It may be the case that there is no way around adjusting the private sector. But even if that is the case, it remains a fact that it is unclear whether this situation is sustainable. It may also be the case that Milei is working towards a structural fiscal reform and that his debasement is just temporary, but the structural reform is still to be seen, leading to the second issue of the future expected behavior of revenues and expenses.

Milei is trying to have Congress endorse his necessity and urgency decree and his omnibus law. These two major pieces of legislation should produce two effects. One is a rise in tax revenues. The other one is an expected positive productivity shock by deregulating the economy and the labor market. However, Milei has only faced setbacks in Congress and in the judiciary, which suspended the labor reform chapters in his necessity and urgency decree. The increasing animosity with Vice President Victoria Villaruel does not help. Similarly, his openly aggressive behavior towards those legislators who hold the votes he needs only increases the level of uncertainty.

The legislative constraint should not be ignored.2 Before the elections, it was expected that he would be politically weak in Congress, given his political party only has a small number of seats. After the election, this expectation is now confirmed. It is only natural to see market actors feeling uncertain about the sustainability of the fiscal results observed so far not only because of the legislative defeats but also because of Milei’s reactions (not conducent to build political agreements). And if there is uncertainty about the fiscal results, there is uncertainty about future inflation. To help anchor inflation expectations, the government promised to observe a 2% crawling peg. However, if there is uncertainty about future inflation, then there is uncertainty about the sustainability of the 2% crawling peg as well.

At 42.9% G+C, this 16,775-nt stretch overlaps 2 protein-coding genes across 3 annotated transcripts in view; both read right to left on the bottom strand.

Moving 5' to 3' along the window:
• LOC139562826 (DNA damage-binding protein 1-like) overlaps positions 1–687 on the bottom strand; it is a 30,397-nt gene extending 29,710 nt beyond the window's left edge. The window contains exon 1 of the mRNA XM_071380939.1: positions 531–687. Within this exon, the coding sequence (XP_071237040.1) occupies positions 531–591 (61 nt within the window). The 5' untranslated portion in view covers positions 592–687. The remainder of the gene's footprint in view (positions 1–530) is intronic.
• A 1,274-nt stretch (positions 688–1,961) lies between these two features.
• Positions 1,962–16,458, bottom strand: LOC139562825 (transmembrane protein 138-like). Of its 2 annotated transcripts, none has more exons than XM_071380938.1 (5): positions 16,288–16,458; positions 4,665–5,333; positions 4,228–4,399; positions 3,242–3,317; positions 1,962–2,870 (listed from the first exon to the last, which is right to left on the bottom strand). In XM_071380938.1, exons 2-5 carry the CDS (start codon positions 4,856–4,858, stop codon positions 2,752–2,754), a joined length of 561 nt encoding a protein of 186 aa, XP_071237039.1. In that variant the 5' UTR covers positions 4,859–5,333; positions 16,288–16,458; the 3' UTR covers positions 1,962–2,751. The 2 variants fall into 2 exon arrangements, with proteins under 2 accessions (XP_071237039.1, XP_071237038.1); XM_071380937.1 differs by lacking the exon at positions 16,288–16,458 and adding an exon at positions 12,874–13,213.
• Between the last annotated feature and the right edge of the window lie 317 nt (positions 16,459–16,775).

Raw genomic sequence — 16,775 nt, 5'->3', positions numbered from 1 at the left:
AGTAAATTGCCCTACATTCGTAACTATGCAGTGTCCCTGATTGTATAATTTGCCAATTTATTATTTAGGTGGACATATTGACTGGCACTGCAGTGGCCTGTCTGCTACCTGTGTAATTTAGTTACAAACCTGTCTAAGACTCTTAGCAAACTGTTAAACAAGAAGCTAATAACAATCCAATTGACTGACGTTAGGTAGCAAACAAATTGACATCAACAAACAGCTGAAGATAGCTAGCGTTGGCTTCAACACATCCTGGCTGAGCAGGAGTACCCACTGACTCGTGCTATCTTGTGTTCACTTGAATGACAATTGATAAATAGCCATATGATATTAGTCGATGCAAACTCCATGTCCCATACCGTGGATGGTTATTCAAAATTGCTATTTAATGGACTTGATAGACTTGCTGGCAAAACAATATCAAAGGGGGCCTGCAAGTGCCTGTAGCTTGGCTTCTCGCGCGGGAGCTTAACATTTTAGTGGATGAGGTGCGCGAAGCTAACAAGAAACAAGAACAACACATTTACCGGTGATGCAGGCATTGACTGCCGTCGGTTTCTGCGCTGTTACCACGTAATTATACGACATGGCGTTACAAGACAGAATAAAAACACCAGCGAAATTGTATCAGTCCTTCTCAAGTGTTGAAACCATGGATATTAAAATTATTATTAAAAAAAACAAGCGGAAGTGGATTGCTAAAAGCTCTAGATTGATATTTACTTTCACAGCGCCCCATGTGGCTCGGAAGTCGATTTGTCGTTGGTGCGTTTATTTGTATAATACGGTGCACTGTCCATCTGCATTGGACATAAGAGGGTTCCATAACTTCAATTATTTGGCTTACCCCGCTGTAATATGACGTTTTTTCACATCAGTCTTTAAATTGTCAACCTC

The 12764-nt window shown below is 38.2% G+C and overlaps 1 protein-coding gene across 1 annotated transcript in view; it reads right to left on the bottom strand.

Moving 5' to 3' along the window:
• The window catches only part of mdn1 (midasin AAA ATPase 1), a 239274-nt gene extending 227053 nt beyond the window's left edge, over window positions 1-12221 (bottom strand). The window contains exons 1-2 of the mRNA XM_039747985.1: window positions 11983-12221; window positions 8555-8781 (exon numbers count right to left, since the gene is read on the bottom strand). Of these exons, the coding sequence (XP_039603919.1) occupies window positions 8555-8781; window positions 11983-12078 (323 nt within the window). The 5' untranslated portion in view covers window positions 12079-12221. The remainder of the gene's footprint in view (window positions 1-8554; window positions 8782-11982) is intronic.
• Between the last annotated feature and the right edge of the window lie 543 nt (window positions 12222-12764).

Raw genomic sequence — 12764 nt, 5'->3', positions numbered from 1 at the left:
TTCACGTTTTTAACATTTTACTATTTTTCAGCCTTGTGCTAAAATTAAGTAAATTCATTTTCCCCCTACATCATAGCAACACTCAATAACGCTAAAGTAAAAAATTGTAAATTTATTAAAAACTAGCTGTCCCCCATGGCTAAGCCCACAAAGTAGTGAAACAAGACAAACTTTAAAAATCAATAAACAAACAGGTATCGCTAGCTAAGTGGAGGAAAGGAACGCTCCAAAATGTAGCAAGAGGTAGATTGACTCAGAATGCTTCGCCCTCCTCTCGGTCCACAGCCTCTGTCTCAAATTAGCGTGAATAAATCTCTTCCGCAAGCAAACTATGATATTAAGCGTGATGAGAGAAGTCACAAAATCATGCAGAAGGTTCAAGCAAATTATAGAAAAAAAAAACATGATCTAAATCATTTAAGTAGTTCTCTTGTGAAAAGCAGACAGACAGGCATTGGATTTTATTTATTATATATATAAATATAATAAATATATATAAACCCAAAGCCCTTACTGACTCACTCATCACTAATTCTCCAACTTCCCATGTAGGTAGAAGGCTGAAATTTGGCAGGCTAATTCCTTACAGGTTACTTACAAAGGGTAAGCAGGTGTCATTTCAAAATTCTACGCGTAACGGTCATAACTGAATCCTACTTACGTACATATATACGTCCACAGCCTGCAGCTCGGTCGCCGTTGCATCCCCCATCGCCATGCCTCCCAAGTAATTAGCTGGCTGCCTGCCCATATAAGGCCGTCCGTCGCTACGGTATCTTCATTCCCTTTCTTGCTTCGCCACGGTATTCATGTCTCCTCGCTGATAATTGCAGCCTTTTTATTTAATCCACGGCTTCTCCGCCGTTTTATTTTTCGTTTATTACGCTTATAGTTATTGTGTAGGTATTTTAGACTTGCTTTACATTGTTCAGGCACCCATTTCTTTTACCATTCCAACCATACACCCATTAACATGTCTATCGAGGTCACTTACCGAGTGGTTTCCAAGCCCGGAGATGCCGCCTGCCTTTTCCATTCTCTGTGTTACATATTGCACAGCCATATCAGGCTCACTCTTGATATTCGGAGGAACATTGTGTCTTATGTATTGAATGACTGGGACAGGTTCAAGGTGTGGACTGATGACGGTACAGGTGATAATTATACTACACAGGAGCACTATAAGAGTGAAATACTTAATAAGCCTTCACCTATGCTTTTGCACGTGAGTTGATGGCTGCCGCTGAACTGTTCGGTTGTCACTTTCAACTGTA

Back to inflation: Strong and weak shocks

Disinflation is taking place through adjusting aggregate demand, not through an expansion of aggregate supply. It is possible to disinflate and grow at the same time in an economic context similar to that of Argentina. We can observe this combination taking place when Ecuador dollarized in 2000 and when Argentina imposed its convertibility in 1991.

This is one (not the only) argument in favor of dollarization in Argentina: Allow for an economic expansion while executing an aggressive fiscal adjustment and avoid the political cost of imposing an aggressive adjustment on households and economic activity. If political capital is lost due to the heavyweight imposed on the private sector, then the much-needed reforms will not take place or will be halted mid-way. Dollarization is a strong positive shock to expectations, while the current plan is a weak positive (and potentially unstable) shock to expectations.


In summary

In summary, the success of Milei’s plan rests on an economic plan sensitive to uncertainty over its sustainability. This uncertainty stems from the fiscal adjustment falling mostly on the private sector and a sequence of (not surprising) legislative failures. Additionally, the more aggressively Milei’s government fights inflation, the more pressure it puts on households. But going easy on the fiscal budget means compromising the disinflation process. In the first case, the plan may be unsustainable due to loss of political support. In the second case, the plan may become unsustainable if the 2% crawling peg is not enough to keep the exchange rate market stable.

This situation can certainly be reversed, and Milei’s plan can succeed in improving the country’s economy. No one is denying this, certainly not me. The point of this post is to understand the current uncertainty dilemma and why this can become detrimental to Milei and Caputo’s plan.